He initially wanted to go home to New York. But Los Angeles made the stronger pitch, and there he was in the city where he’d become a nationwide phenom under UCLA head coach John Wooden. Forty-three years later, Abdul-Jabbar welcomes another illustrious debut to the City of Angels.

LeBron James arrives in Los Angeles five years older than Abdul-Jabbar was when he arrived. Much like Abdul-Jabbar, though, he’s the game’s biggest star. James has the biggest voice not just in his sport but arguably in any sport, and he’s in the aforementioned class of the game’s greatest players. He’s an Abdul-Jabbar descendant not just in terms of on-court dominance but also off-court statesmanship.

He’s only been a Laker for three months, and he’s gearing up for his regular-season debut. But what has impressed you the most about LeBron and the energy he’s brought not only to the team and this city but the culture as a whole?

One of the things that impresses me about LeBron is the fact that he’s more than just an athlete. What he did with that school in his hometown of Akron, Ohio — he’s gonna take care of that school and send the kids to college if they qualify. That’s the type of thing you want in a citizen of your community. The Lakers are incredibly fortunate to have LeBron. He’ll be doing more wonderful things for the young people here in Southern California also.

How much different is Los Angeles when there’s a buzz about the Lakers?

The Lakers are shared by L.A. sports fans. And L.A. sports fans are a very diverse bunch. … That’s great for the city of Los Angeles. I just hope it continues. I remember a couple of times when we won the championship and we had our parade and … you’d see ‘world championship’ spelled in a couple of different languages in stores as we went through downtown. That’s what I mean when talking about bringing a whole city together. People from all different descriptions are Laker fans. And when the Lakers do well, we feel good about each other.

Abdul-Jabbar’s post-basketball résumé is a potluck. Author. Columnist. Actor. Pop culture critic. Philanthropist. Civil and human rights activist. Presidential Medal of Freedom recipient. Recently, Abdul-Jabbar had added another word to his repertoire: screenwriter. He’s taking his talents to Neptune. As in Neptune, California, for the Veronica Mars reboot coming to Hulu in 2019. Adding new tricks to the bag doesn’t come with an age limit. As Abdul-Jabbar says, ‘Why not?’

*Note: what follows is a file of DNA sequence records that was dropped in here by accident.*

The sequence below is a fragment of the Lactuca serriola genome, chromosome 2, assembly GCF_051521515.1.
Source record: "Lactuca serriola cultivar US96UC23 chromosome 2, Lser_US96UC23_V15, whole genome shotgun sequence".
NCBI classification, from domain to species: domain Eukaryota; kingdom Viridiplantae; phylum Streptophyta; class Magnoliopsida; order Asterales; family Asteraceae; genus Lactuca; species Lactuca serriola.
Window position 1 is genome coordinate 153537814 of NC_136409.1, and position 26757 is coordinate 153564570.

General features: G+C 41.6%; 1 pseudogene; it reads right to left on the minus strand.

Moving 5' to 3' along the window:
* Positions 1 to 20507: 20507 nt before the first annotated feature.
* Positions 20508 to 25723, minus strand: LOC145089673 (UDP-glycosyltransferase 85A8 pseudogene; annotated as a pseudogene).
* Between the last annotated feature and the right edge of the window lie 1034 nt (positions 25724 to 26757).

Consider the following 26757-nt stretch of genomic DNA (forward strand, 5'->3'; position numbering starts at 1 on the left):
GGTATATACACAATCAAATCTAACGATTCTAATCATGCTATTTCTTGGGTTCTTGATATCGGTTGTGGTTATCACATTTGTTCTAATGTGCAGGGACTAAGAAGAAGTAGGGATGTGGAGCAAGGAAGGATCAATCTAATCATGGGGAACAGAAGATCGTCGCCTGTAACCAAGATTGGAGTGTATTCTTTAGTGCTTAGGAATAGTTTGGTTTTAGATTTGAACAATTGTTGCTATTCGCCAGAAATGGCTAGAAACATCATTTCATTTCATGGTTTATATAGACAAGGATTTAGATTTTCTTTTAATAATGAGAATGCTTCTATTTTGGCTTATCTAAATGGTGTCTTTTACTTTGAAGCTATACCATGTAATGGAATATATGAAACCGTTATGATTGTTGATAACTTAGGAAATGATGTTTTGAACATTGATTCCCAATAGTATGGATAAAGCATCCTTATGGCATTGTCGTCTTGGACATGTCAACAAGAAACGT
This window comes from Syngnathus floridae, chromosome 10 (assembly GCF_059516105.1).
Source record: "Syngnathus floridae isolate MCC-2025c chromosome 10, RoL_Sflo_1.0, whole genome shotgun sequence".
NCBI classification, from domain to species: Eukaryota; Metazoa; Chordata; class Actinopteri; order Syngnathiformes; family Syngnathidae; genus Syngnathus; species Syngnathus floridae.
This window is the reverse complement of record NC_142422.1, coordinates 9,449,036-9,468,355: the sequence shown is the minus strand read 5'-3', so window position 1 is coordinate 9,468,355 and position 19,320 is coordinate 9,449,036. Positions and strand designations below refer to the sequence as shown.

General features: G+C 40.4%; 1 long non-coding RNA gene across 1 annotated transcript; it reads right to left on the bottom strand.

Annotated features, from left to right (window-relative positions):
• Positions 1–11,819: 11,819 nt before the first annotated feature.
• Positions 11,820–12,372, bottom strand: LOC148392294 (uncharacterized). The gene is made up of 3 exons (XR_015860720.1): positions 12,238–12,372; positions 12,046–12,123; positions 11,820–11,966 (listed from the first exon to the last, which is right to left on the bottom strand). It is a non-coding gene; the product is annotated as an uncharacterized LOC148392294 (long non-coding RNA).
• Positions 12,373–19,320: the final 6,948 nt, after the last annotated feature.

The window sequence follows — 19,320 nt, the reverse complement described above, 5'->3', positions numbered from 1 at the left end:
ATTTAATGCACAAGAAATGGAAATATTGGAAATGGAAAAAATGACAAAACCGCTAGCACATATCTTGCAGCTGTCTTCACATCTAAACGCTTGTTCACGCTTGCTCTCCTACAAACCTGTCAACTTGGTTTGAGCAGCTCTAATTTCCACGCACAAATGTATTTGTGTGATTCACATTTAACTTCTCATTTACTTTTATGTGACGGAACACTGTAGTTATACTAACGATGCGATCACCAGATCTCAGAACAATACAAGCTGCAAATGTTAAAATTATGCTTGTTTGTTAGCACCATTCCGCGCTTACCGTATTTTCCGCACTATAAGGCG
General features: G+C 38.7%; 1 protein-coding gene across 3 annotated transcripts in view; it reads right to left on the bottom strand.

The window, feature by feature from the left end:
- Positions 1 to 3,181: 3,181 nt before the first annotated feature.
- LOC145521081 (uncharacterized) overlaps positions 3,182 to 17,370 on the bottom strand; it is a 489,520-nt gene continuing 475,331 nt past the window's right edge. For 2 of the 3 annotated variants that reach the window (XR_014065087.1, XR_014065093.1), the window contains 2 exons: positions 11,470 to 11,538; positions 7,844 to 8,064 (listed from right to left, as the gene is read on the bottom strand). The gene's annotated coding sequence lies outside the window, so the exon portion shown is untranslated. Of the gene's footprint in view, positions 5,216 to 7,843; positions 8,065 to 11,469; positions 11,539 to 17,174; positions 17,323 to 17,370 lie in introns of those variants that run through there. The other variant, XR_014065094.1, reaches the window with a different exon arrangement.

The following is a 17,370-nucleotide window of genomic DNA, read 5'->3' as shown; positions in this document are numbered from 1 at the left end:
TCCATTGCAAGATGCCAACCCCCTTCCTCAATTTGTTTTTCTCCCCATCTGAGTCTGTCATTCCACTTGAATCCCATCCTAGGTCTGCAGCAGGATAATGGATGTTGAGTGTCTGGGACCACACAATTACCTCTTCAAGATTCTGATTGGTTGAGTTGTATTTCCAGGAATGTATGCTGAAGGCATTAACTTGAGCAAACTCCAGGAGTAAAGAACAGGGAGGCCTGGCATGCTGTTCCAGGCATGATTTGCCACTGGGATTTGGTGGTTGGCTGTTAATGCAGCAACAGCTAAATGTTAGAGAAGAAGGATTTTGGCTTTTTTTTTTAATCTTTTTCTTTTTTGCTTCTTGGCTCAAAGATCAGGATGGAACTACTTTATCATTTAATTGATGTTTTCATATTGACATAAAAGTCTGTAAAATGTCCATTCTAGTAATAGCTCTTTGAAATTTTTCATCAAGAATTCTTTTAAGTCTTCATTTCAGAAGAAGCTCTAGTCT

Vanity Fair says you’re on a mission to have “the most varied post-NBA career of all time.” What’s it like for you on the road to Veronica Mars’ screenwriting team?

Rob Thomas wrote the original Veronica Mars story. And I’ve read some of his writing. He did a book called Slave Day [1997]. It was about a high school that used the Greek system of slavery to raise school spirit. Then I kinda compared it to slavery in the U.S. Rob appreciated the fact that I quoted his book. He noticed it and [we] just started to communicate. It ended up where Rob had read some of the things I’d written, and he enjoyed them. He wanted to give me an opportunity to learn screenwriting for both myself and my [writing] partner-in-crime Raymond Obstfeld. It’s very … important to see how a show comes together. And that’s gonna help me as I continue to write and hopefully produce things for the screen.

At 21, Abdul-Jabbar sat alongside Bill Russell, Jim Brown and Muhammad Ali in June 1967 at the legendary Cleveland Summit to support Ali’s refusal to fight in Vietnam. A half-century later, he remains a voice of protest, reason and defiance. And as the lines between sports, politics and culture become even more indistinguishable, Abdul-Jabbar is both inspired and bothered by what he sees.

We just celebrated the 50th anniversary of John Carlos and Tommie Smith raising their fists in Mexico City. How much did it mean to you to see Eric Reid sign with the Carolina Panthers, given his alignment with former teammate Colin Kaepernick?

I was glad to see that Eric persevered and continued to have the ability to hold down his job the way he wants to hold it down. I know that must make him feel good. I think it’s showing some maturity on the part of the NFL that they’ve got to get over this. No one is trying to destroy the NFL.

You sat beside Jim Brown in June 1967. What were your thoughts when you saw him visit the White House last week to meet with Donald Trump alongside Kanye West?

Well, I knew that Mr. Brown had talked to our president at least like two years ago right after he got elected. So they have some communication. Some line of communication is open. (Pauses.) But maybe you should ask Mr. Brown about that. I don’t want to put words in his mouth.

Looking at sports and society at large, what do you see as the biggest advancements and disappointments?

It’s a lot easier to communicate with everybody. Whether it be social media or just the information age, that’s a plus. The negatives have to do with we’re not using all this ability to communicate in the right way. We’re ignoring people that we shouldn’t ignore. We gotta learn how to change that.

Justin Tinsley is a senior culture writer for Andscape. He firmly believes “Cash Money Records takin’ ova for da ’99 and da 2000” is the single most impactful statement of his generation.